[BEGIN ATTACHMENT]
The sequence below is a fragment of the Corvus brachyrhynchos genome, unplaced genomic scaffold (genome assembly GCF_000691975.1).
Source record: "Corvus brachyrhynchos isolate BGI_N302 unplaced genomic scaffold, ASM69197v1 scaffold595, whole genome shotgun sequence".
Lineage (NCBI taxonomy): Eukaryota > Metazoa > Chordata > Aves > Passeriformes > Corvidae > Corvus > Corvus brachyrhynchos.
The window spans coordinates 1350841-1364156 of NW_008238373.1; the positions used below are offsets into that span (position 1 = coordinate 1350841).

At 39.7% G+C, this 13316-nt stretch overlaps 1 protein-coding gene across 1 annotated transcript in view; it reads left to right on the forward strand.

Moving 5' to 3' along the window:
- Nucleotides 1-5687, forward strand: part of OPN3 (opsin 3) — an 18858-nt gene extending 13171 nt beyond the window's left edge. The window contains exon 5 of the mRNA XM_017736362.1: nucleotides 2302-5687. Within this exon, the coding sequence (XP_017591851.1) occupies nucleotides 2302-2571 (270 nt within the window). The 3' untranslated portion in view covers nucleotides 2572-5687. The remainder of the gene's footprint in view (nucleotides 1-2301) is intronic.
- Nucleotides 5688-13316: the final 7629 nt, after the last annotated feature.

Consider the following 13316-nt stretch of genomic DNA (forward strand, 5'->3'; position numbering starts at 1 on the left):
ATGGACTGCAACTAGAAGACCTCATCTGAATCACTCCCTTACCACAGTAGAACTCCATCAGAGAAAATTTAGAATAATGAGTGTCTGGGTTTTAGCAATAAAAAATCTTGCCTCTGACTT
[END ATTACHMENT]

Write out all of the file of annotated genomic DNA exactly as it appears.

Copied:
The sequence below is a fragment of the Corvus brachyrhynchos genome, unplaced genomic scaffold (genome assembly GCF_000691975.1).
Source record: "Corvus brachyrhynchos isolate BGI_N302 unplaced genomic scaffold, ASM69197v1 scaffold595, whole genome shotgun sequence".
Lineage (NCBI taxonomy): Eukaryota > Metazoa > Chordata > Aves > Passeriformes > Corvidae > Corvus > Corvus brachyrhynchos.
The window spans coordinates 1350841-1364156 of NW_008238373.1; the positions used below are offsets into that span (position 1 = coordinate 1350841).

At 39.7% G+C, this 13316-nt stretch overlaps 1 protein-coding gene across 1 annotated transcript in view; it reads left to right on the forward strand.

Moving 5' to 3' along the window:
- Nucleotides 1-5687, forward strand: part of OPN3 (opsin 3) — an 18858-nt gene extending 13171 nt beyond the window's left edge. The window contains exon 5 of the mRNA XM_017736362.1: nucleotides 2302-5687. Within this exon, the coding sequence (XP_017591851.1) occupies nucleotides 2302-2571 (270 nt within the window). The 3' untranslated portion in view covers nucleotides 2572-5687. The remainder of the gene's footprint in view (nucleotides 1-2301) is intronic.
- Nucleotides 5688-13316: the final 7629 nt, after the last annotated feature.

Consider the following 13316-nt stretch of genomic DNA (forward strand, 5'->3'; position numbering starts at 1 on the left):
ATGGACTGCAACTAGAAGACCTCATCTGAATCACTCCCTTACCACAGTAGAACTCCATCAGAGAAAATTTAGAATAATGAGTGTCTGGGTTTTAGCAATAAAAAATCTTGCCTCTGACTT